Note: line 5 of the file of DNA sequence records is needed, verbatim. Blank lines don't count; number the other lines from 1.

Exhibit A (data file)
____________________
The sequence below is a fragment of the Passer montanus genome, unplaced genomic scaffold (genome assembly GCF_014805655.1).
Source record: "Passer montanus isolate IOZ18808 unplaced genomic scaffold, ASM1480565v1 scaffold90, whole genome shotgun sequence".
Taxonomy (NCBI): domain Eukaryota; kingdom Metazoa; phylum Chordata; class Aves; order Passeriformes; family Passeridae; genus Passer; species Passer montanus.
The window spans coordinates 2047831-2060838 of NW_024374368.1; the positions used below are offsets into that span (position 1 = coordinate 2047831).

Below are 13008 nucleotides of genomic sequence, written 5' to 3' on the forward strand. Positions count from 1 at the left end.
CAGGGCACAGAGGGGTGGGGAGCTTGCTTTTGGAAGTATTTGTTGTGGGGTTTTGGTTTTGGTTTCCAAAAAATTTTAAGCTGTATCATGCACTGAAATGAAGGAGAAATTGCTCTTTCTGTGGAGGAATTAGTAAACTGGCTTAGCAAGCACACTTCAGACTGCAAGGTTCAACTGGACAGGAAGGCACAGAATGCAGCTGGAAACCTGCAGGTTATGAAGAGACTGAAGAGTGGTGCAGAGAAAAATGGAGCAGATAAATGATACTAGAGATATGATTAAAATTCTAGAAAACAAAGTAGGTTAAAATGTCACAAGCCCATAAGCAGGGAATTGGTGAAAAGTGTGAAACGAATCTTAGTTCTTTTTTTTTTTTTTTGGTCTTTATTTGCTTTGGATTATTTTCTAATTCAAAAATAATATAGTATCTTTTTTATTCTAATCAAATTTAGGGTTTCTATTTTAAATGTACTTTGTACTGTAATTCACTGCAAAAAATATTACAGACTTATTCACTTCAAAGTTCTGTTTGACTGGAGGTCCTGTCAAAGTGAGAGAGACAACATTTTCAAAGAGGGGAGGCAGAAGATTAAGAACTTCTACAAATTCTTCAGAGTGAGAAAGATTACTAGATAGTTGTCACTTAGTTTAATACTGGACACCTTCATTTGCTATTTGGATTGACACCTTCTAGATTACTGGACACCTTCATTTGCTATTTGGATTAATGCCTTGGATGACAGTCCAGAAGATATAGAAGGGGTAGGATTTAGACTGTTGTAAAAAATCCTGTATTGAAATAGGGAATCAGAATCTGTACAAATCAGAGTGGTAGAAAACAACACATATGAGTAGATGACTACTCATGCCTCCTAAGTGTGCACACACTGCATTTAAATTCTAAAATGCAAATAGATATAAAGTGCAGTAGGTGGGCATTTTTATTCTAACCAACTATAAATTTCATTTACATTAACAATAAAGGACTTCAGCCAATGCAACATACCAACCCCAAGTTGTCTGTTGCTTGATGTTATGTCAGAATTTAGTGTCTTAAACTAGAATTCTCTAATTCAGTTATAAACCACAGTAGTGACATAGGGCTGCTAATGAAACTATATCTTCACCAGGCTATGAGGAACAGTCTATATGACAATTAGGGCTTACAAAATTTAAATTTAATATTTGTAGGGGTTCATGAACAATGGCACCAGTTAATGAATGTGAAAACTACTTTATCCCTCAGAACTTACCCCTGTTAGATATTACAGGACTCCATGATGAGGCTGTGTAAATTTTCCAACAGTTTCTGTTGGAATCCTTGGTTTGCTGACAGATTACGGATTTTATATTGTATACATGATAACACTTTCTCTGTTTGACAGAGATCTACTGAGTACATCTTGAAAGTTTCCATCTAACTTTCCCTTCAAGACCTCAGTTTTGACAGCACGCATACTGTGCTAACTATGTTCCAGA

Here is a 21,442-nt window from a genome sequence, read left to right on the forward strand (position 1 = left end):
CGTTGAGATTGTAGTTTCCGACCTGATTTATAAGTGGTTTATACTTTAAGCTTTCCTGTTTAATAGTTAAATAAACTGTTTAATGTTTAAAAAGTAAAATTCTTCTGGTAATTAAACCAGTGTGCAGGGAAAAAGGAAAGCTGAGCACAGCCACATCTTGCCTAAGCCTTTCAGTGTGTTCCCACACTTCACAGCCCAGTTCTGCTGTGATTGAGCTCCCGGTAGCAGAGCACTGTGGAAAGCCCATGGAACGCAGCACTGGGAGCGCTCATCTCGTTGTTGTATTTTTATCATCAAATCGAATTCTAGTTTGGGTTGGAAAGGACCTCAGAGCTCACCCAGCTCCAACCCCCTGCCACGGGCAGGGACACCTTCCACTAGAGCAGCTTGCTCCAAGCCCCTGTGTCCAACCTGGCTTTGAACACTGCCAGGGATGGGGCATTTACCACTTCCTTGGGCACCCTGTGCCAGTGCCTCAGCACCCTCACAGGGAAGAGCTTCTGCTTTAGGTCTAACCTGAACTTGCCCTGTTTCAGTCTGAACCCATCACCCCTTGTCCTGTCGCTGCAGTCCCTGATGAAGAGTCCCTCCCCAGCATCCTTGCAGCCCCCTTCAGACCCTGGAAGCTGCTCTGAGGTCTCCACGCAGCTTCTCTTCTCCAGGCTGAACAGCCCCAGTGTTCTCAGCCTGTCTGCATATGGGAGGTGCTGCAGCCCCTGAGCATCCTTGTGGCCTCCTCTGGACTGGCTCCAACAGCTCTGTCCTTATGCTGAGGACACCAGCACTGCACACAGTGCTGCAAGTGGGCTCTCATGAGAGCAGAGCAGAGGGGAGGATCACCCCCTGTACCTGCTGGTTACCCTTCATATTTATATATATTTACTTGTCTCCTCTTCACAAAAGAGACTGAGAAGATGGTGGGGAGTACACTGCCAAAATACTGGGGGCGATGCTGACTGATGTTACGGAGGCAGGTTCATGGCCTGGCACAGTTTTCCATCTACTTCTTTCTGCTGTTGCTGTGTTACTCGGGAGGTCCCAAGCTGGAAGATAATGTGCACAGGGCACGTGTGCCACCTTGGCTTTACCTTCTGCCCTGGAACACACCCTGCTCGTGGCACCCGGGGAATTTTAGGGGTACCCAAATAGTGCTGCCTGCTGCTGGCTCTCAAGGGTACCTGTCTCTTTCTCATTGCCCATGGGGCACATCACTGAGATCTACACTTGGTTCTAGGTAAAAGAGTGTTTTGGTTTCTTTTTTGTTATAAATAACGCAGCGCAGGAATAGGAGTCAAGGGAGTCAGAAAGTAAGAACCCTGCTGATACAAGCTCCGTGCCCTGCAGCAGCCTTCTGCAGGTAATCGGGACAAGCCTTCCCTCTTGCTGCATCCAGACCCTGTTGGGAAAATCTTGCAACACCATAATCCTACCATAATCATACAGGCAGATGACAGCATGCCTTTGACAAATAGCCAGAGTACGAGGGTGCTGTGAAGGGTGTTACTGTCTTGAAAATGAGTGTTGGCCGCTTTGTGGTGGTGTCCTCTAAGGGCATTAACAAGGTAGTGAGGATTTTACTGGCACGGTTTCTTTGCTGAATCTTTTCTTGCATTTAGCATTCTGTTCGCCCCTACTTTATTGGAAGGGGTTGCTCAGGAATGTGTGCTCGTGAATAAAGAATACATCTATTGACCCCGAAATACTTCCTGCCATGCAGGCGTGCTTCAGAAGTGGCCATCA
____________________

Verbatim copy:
Below are 13008 nucleotides of genomic sequence, written 5' to 3' on the forward strand. Positions count from 1 at the left end.